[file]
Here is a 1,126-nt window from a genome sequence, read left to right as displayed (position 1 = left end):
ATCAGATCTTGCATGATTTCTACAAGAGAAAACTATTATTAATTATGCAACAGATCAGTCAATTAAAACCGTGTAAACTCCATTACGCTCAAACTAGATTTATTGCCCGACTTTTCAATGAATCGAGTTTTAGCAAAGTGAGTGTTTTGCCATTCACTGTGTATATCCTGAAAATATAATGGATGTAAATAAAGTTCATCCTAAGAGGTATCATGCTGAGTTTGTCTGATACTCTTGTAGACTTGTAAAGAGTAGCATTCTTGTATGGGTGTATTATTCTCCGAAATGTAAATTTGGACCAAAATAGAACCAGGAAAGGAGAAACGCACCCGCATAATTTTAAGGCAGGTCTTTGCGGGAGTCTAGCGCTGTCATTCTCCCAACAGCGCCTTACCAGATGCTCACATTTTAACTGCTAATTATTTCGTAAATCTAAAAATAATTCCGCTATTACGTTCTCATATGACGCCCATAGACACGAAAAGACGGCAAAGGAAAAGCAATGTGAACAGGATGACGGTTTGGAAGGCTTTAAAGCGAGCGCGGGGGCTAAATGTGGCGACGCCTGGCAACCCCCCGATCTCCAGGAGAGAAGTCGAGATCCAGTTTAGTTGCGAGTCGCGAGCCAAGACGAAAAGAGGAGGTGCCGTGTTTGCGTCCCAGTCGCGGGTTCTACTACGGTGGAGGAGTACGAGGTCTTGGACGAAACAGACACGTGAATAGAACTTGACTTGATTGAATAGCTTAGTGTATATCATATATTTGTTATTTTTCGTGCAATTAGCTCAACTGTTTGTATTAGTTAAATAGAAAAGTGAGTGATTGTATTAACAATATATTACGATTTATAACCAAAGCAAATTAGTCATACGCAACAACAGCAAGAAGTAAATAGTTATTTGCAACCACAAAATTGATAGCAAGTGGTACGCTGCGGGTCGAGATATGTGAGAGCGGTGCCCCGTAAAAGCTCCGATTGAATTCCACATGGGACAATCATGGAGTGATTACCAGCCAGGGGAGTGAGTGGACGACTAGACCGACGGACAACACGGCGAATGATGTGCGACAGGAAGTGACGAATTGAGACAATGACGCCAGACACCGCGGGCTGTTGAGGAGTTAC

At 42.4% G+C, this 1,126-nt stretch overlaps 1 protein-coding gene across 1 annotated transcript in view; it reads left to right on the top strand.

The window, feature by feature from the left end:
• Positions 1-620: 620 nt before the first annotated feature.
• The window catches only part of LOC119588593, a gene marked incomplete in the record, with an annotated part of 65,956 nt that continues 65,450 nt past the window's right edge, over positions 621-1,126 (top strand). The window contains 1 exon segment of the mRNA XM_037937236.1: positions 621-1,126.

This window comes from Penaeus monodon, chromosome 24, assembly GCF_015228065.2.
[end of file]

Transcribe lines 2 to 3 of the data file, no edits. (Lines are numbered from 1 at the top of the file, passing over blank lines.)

ATCAGATCTTGCATGATTTCTACAAGAGAAAACTATTATTAATTATGCAACAGATCAGTCAATTAAAACCGTGTAAACTCCATTACGCTCAAACTAGATTTATTGCCCGACTTTTCAATGAATCGAGTTTTAGCAAAGTGAGTGTTTTGCCATTCACTGTGTATATCCTGAAAATATAATGGATGTAAATAAAGTTCATCCTAAGAGGTATCATGCTGAGTTTGTCTGATACTCTTGTAGACTTGTAAAGAGTAGCATTCTTGTATGGGTGTATTATTCTCCGAAATGTAAATTTGGACCAAAATAGAACCAGGAAAGGAGAAACGCACCCGCATAATTTTAAGGCAGGTCTTTGCGGGAGTCTAGCGCTGTCATTCTCCCAACAGCGCCTTACCAGATGCTCACATTTTAACTGCTAATTATTTCGTAAATCTAAAAATAATTCCGCTATTACGTTCTCATATGACGCCCATAGACACGAAAAGACGGCAAAGGAAAAGCAATGTGAACAGGATGACGGTTTGGAAGGCTTTAAAGCGAGCGCGGGGGCTAAATGTGGCGACGCCTGGCAACCCCCCGATCTCCAGGAGAGAAGTCGAGATCCAGTTTAGTTGCGAGTCGCGAGCCAAGACGAAAAGAGGAGGTGCCGTGTTTGCGTCCCAGTCGCGGGTTCTACTACGGTGGAGGAGTACGAGGTCTTGGACGAAACAGACACGTGAATAGAACTTGACTTGATTGAATAGCTTAGTGTATATCATATATTTGTTATTTTTCGTGCAATTAGCTCAACTGTTTGTATTAGTTAAATAGAAAAGTGAGTGATTGTATTAACAATATATTACGATTTATAACCAAAGCAAATTAGTCATACGCAACAACAGCAAGAAGTAAATAGTTATTTGCAACCACAAAATTGATAGCAAGTGGTACGCTGCGGGTCGAGATATGTGAGAGCGGTGCCCCGTAAAAGCTCCGATTGAATTCCACATGGGACAATCATGGAGTGATTACCAGCCAGGGGAGTGAGTGGACGACTAGACCGACGGACAACACGGCGAATGATGTGCGACAGGAAGTGACGAATTGAGACAATGACGCCAGACACCGCGGGCTGTTGAGGAGTTAC

At 42.4% G+C, this 1,126-nt stretch overlaps 1 protein-coding gene across 1 annotated transcript in view; it reads left to right on the top strand.